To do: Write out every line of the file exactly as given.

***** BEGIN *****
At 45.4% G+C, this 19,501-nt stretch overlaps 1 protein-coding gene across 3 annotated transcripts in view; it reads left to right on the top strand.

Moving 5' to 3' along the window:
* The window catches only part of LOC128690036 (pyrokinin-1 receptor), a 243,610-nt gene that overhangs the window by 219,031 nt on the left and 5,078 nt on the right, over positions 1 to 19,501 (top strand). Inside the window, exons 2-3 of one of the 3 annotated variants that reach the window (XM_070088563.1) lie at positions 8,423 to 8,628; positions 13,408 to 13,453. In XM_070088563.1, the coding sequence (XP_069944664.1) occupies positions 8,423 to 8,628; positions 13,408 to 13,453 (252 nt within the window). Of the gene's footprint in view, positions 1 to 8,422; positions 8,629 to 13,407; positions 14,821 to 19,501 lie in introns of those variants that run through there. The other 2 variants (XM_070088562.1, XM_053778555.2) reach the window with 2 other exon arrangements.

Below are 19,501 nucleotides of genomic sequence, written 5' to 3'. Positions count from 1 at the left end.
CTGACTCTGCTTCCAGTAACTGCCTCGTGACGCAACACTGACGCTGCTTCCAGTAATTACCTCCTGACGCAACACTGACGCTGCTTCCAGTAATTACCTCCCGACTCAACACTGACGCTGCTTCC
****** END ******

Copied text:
At 45.4% G+C, this 19,501-nt stretch overlaps 1 protein-coding gene across 3 annotated transcripts in view; it reads left to right on the top strand.

Moving 5' to 3' along the window:
* The window catches only part of LOC128690036 (pyrokinin-1 receptor), a 243,610-nt gene that overhangs the window by 219,031 nt on the left and 5,078 nt on the right, over positions 1 to 19,501 (top strand). Inside the window, exons 2-3 of one of the 3 annotated variants that reach the window (XM_070088563.1) lie at positions 8,423 to 8,628; positions 13,408 to 13,453. In XM_070088563.1, the coding sequence (XP_069944664.1) occupies positions 8,423 to 8,628; positions 13,408 to 13,453 (252 nt within the window). Of the gene's footprint in view, positions 1 to 8,422; positions 8,629 to 13,407; positions 14,821 to 19,501 lie in introns of those variants that run through there. The other 2 variants (XM_070088562.1, XM_053778555.2) reach the window with 2 other exon arrangements.

Below are 19,501 nucleotides of genomic sequence, written 5' to 3'. Positions count from 1 at the left end.
CTGACTCTGCTTCCAGTAACTGCCTCGTGACGCAACACTGACGCTGCTTCCAGTAATTACCTCCTGACGCAACACTGACGCTGCTTCCAGTAATTACCTCCCGACTCAACACTGACGCTGCTTCC